If you bought a home, you’d expect it to fit the description in which it was presented to you, right? For example, if the home was described as sitting on a half-acre lot, you’d expect an entire half-acre of property. But what if you later discovered that the property lines were off, and part of your yard is really your neighbors’ yard? Now, you could potentially have a huge problem on your hands. This is where a property survey would’ve played an important role.
To simply put it, a property survey is performed to confirm exact boundary lines between properties. When you’re buying a home, a property survey will be addressed in a purchase agreement and whether you would like to have one done. If you opt to have a survey done, you will have to decide which survey best suits your needs. In some cases, mortgage lenders and title companies may require a survey be completed before a mortgage application is approved or title insurance is issued.
Some different types of surveys include:
- Boundary Survey: Just like it sounds – it determines the boundary lines of a property.
- Location Survey: This is like a boundary survey, but this includes any additions and improvements made to the property.
- Right-Of-Way Survey: This helps property and utility owners determine the access right and access points on a particular property.
- Topographic Survey: This is used to identify and map the contours of the ground and existing features on the surface of the earth. This includes contours, utilities, ditches, roads, water, etc.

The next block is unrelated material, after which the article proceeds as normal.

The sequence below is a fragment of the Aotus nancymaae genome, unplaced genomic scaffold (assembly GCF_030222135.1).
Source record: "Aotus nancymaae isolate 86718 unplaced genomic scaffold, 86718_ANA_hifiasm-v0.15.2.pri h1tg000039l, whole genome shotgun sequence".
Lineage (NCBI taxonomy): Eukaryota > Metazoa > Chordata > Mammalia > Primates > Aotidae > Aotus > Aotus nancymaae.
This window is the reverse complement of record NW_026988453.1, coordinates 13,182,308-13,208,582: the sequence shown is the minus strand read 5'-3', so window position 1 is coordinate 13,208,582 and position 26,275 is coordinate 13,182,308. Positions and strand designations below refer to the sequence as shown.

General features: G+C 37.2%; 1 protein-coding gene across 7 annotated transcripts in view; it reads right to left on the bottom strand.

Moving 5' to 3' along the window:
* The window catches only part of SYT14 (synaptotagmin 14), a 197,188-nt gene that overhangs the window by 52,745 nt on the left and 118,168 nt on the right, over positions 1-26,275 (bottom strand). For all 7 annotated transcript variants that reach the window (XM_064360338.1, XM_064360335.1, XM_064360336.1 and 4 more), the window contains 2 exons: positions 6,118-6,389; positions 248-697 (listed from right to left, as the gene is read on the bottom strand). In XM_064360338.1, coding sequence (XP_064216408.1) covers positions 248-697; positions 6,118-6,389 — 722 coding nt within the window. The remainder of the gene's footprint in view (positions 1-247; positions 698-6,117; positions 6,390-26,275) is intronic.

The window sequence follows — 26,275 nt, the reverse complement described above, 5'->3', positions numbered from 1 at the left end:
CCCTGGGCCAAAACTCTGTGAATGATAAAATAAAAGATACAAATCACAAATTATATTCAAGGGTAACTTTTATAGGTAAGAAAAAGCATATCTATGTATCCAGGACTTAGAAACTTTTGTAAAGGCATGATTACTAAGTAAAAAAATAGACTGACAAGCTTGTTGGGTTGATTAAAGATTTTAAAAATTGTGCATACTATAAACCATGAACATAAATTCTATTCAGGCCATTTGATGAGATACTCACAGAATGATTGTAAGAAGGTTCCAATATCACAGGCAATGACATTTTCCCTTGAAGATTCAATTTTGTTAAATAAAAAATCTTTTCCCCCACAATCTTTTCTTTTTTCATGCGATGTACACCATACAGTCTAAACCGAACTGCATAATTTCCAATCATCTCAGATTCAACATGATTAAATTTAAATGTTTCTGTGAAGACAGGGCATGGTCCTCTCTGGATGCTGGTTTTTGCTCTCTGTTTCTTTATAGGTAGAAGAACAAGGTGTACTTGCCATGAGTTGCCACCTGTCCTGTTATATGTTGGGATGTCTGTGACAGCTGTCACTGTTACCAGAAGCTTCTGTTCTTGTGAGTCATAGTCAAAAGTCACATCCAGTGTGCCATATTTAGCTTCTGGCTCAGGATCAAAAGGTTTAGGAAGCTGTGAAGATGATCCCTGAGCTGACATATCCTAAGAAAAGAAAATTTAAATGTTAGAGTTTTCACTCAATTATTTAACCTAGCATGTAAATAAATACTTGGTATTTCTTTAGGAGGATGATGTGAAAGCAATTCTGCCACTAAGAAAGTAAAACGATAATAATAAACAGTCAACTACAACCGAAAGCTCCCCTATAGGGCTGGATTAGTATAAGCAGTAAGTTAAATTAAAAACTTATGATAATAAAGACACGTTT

If you already own property and are looking to begin construction on a new project, you may want to consider having a survey done before work begins. If a project is completed and found to be on a neighbor’s property, you may have a problem on your hands.
According to Experian, the average property survey in the United States comes out to be around $500, but costs vary by location. In reality, you can expect to pay between $400 and $700, a small price to pay to potentially avoid a major issue down the road. When you buy or sell a home, lenders and title companies sometimes arrange for a survey included in closing costs. You can expect a survey to usually take a few weeks to be completed.
Before you rush to have a survey done, check to see if your property has already been surveyed in the past. You can usually check records at local tax accessor’s office. But keep in mind that the tax records may not always reflect the correct information.
If you’re in search of a surveyor in the Greater Lafayette area, the Indiana Society of Professional Land Surveyors offers a helpful tool on their website, www.ispls.org.
In conclusion, if you prefer to err on the side of caution, it may be in your best interest to set aside the money to have a survey completed. Better to be safe than sorry, right?